Speaker 2: So what do you think is [00:33:30] the role of a father and is it different than what that role has been in the past?
Speaker 3: Well, there are many antiquated views of the father as the protector, the supplier, the provider, and all of that, which are biblically, certainly just yesterday. A Psalm was read about the role of the mother [00:34:00] and the mother was to cook and to work hard and to do this. And I, I said to the person who is reading it in church, please don't read this, uh, we're way beyond this today. Uh, we have to be co co-partners coherence in a process. So the father is a facilitator, a person of values of strength of doing certain tasks that perhaps the mother doesn't do. But I always felt there isn't anything [00:34:30] I won't do. I changed diapers. I got up in the middle of the night. I just did it recently with a granddaughter who could not sleep and had an ear infection and was holding her for hours as she cried. There isn't anything a man can't do and shouldn't do in the raising of a child, just like the mother who does usually too much. And, and I think it's, it's really a shared partnership. So they're in the role definition [00:35:00] of parenting. I believe it is creating a space of love, trust, hope, faith, and play through which the most special guests of our lives pass. And then they are gone. So whatever that, that role definition is as a result of creating that space, do it.
Speaker 2: I think this is a great question for you as a parent and as a leader, how do you teach [00:35:30] people or children to be resilient?
Speaker 3: Well, there are, there are some defined aspects of resiliency and one is self care. So self care is not to be put on the back burner. Like a lot of people do because they say that they don't have time in my book. Living simultaneously was to make it first, [00:36:00] because that is what you bring into relationships and to your workplace. So take care of yourself. So in today's world of children with obesity and we are on the verge of 40% of Americans being obese, uh, we are in a crisis state. Uh, I read about a year ago that the average child spends 28 minutes of week outside. Wow. It's it's epidemic. And so self-care includes [00:36:30] play exploration, adventure, building tree houses, knowing nature, uh, that would be, uh, uh, beginning to resiliency. Self-awareness is another component. And that is about to really understand who you are, what you feel, why, why you're afraid, what drives your behavior.
Speaker 3: Now a little child can start to understand that. And all of my books are about subject matters that opened the door to [00:37:00] that kind of investigation. So it's critical. Uh, relationship building is a third component of resiliency and how you establish relationships at a deep and intimate level is critical because that's the success of their future in the world of work, relationships is everything. And so how courteous they are, manners, eating and dining etiquette, how they dress, how they carry themselves, their [00:37:30] non words, when they speak and sound like they're making noise. And instead of just speaking well, I taught my children public speaking of the age of 10 so that they could actually do it well in public. So those, those elements are contributing. And finally, the one of the real keys is to know your purpose and people who live life on purpose are very resilient. They [00:38:00] are not wandering and meandering in life's labyrinth. Instead they are, they're moving for a reason and a purpose. And when you help your children know that they're here for a reason and it's not to accumulate. It's not to get a job to make the most money so they can buy stuff. It is to contribute to the greater good and a child who starts to have a sense of purpose is someone who will live with passion and fire. They will love life [00:38:30] and not just wonder who they are and why they're here. And you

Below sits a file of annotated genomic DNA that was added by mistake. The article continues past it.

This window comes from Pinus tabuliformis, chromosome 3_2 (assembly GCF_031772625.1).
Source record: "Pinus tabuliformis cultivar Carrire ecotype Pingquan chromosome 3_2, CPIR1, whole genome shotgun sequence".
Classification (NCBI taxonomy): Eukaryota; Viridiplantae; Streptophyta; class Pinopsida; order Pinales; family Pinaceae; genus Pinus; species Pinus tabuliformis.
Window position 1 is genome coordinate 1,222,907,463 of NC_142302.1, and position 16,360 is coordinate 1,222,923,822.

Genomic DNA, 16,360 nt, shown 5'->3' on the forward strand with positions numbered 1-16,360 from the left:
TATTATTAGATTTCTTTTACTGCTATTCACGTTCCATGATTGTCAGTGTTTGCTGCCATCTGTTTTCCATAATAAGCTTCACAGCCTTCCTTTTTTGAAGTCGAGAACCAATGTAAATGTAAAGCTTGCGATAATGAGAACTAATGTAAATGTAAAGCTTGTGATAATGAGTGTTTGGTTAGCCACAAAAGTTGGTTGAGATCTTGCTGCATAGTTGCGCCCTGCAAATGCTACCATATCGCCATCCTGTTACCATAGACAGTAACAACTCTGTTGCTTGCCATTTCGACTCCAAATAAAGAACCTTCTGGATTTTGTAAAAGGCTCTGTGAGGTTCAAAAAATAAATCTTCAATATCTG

Speaker 2: Really feel the presence of someone who's truly aligned just when they walk into the room, you don't even have to see them. You can feel it when they walk in. And so as you're preparing them for life and kind of helping guide them to help them help themselves. Um, I'm going to think of it as like bumpers in a bowling alley, where they put the inflatable thing. So the ball stays [00:39:00] in the lane, uh, with the gutters being a, a bad experience. I think of punishment, punishing kids as being a way to be a bumper for them to keep them in a direction that's positive. Do you have a perspective or anything to share about? I used the word punish, um, you know, when your kid is misbehaving, it's not in alignment with what they can be. Do you have any experiences with things that you did or wish you hadn't done [00:39:30] in punishing your kids?
Speaker 3: I'll start with what the last one. First I once spanked Julie, even though my children were disagreed with this, I know if they listened to this, she was, she was only about five. And I spanked her once with a whack on the butt. And I said, you are so stupid. And she turned to me and said, I am not stupid. And it struck my heart with a dagger. [00:40:00] So deep, I immediately realized my foolishness and said, honey, I am sorry. I meant what you did was stupid. You are not stupid. So that was a turning point for me to never, ever diminish someone's integrity and their value. And I never needed to ever physically strike my children. Except for that one time, Laura will disagree because she said that I spanked her once, but I don't remember [00:40:30] that. So what I would do is just what we talked about earlier. I would say, what do you think would be a good restriction to help you remember what you did was not appropriate? So to me, freedom is everything and punishment is restriction. So instead of punishing, I would say, how could we restrict your parameters [00:41:00] in the next week or so to remind you of doing something differently in the future. So that's how I would approach it. And I would let them come up with the ideas. And if I didn't like the idea, I would add some more on my own suggestions.